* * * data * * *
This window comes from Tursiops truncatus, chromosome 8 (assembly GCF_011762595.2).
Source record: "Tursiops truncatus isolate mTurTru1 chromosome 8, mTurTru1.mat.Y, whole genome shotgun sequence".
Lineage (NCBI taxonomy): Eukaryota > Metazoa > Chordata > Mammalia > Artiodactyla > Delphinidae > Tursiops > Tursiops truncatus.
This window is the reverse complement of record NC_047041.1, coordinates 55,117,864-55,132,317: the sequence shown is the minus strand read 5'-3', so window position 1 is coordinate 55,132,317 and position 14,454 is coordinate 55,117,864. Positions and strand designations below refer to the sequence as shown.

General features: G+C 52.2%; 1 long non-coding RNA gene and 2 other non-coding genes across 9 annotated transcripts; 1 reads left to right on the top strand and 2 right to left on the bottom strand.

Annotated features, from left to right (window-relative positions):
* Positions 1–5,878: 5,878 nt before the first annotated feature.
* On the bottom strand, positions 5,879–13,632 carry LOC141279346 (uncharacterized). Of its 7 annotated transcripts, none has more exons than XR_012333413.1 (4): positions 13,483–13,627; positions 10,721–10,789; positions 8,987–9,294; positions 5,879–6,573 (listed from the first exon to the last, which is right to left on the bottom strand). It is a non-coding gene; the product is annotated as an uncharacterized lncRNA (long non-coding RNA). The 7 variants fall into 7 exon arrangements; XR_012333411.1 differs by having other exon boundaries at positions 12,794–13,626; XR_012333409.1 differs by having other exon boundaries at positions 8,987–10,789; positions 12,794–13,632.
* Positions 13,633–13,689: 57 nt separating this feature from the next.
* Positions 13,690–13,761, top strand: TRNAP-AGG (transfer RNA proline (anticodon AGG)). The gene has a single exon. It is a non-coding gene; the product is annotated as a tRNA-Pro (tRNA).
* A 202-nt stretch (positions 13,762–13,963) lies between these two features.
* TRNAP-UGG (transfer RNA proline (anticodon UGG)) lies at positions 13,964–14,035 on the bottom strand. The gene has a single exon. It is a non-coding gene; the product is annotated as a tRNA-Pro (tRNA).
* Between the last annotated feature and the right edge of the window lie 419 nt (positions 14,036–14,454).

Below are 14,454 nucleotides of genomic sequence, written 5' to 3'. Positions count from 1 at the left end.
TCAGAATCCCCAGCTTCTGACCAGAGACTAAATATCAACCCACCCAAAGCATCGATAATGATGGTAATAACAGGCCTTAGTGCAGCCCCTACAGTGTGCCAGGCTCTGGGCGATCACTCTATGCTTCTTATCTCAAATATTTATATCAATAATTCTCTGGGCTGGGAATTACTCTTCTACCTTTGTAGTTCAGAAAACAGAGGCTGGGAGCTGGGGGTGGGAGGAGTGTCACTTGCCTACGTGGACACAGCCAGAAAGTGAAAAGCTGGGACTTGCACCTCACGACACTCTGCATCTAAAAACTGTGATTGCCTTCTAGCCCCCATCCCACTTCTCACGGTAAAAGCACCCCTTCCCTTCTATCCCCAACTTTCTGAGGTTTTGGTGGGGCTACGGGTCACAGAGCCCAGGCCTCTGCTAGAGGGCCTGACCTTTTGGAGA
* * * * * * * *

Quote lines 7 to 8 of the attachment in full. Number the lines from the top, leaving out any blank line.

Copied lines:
* Positions 1–5,878: 5,878 nt before the first annotated feature.
* On the bottom strand, positions 5,879–13,632 carry LOC141279346 (uncharacterized). Of its 7 annotated transcripts, none has more exons than XR_012333413.1 (4): positions 13,483–13,627; positions 10,721–10,789; positions 8,987–9,294; positions 5,879–6,573 (listed from the first exon to the last, which is right to left on the bottom strand). It is a non-coding gene; the product is annotated as an uncharacterized lncRNA (long non-coding RNA). The 7 variants fall into 7 exon arrangements; XR_012333411.1 differs by having other exon boundaries at positions 12,794–13,626; XR_012333409.1 differs by having other exon boundaries at positions 8,987–10,789; positions 12,794–13,632.